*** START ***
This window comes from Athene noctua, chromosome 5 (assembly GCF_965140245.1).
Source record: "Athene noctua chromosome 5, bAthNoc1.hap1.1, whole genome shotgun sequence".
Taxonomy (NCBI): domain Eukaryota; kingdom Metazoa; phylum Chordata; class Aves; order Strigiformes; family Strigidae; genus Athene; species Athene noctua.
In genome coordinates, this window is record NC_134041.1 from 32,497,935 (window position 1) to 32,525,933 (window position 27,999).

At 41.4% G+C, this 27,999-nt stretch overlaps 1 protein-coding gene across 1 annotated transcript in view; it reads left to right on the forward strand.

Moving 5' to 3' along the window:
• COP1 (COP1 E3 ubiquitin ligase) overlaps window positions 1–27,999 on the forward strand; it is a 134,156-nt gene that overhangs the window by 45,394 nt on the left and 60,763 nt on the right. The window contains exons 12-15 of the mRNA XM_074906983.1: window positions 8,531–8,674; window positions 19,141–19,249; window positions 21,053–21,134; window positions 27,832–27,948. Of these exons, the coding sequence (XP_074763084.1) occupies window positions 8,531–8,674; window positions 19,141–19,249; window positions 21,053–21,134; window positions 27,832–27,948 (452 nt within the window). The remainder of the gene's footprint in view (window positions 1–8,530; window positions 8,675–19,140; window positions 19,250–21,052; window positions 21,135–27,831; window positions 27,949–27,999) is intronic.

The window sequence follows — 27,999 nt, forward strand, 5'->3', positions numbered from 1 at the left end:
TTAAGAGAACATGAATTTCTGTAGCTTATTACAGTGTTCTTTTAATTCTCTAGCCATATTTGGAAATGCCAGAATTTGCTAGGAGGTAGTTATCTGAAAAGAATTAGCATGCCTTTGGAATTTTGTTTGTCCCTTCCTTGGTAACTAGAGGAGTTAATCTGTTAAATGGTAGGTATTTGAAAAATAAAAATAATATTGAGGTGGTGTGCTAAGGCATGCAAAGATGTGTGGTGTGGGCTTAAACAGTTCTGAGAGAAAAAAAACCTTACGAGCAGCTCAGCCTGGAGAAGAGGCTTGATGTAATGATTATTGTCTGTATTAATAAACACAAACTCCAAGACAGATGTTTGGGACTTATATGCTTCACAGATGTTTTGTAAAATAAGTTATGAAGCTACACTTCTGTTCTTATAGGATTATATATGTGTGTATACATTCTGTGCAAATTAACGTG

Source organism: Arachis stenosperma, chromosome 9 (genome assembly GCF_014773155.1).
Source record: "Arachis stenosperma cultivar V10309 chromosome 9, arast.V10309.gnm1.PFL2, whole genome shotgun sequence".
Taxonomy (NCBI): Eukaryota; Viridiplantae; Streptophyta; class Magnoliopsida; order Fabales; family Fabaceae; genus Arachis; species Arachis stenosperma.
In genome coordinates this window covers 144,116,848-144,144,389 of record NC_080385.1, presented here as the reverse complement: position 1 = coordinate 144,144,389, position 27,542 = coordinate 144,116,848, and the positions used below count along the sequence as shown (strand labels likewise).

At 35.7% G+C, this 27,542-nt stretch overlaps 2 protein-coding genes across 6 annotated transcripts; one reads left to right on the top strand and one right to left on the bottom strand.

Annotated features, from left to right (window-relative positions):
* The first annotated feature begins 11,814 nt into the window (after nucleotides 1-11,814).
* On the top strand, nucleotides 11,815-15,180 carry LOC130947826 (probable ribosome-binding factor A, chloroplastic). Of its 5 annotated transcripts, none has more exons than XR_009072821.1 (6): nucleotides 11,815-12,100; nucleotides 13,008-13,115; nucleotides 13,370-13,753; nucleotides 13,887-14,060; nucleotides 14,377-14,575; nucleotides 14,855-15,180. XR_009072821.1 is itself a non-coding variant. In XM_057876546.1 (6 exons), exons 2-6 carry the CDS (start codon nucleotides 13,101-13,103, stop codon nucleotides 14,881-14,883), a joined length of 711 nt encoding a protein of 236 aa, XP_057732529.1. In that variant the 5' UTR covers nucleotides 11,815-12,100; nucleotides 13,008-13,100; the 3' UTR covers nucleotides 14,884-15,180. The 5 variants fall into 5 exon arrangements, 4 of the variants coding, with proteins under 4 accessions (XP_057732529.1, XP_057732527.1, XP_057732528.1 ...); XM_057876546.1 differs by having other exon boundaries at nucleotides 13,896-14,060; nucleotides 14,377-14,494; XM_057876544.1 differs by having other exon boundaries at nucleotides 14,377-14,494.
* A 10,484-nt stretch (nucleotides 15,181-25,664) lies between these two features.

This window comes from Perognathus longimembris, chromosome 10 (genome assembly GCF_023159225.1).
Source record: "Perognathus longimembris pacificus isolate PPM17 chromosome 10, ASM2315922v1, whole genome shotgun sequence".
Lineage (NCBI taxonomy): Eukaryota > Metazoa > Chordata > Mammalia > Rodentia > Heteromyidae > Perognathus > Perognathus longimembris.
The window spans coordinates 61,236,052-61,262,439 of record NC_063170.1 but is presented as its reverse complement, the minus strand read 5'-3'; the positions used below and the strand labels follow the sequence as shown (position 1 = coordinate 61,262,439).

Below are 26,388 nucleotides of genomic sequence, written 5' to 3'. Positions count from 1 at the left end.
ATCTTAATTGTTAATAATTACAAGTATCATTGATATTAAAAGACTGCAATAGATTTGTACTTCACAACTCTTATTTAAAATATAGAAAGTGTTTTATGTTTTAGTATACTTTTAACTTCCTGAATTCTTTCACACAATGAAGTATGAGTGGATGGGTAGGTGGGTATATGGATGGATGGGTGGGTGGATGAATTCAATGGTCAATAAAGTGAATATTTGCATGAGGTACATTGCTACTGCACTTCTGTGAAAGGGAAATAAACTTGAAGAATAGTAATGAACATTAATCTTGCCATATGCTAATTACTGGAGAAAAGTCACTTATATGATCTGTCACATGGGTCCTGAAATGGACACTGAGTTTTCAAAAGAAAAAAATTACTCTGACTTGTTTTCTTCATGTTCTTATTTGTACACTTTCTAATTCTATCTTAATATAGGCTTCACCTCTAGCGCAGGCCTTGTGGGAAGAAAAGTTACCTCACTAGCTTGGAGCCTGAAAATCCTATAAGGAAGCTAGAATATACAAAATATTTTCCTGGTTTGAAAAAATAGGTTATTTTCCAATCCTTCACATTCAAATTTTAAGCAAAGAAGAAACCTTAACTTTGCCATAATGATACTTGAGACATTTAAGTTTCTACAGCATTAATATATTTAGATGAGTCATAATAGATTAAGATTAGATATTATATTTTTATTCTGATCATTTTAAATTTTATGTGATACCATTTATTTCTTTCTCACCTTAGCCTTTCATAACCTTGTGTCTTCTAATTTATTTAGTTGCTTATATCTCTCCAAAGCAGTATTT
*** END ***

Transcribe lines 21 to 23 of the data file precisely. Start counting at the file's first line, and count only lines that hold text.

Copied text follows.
Lineage (NCBI taxonomy): Eukaryota > Metazoa > Chordata > Mammalia > Rodentia > Heteromyidae > Perognathus > Perognathus longimembris.
The window spans coordinates 61,236,052-61,262,439 of record NC_063170.1 but is presented as its reverse complement, the minus strand read 5'-3'; the positions used below and the strand labels follow the sequence as shown (position 1 = coordinate 61,262,439).

Below are 26,388 nucleotides of genomic sequence, written 5' to 3'. Positions count from 1 at the left end.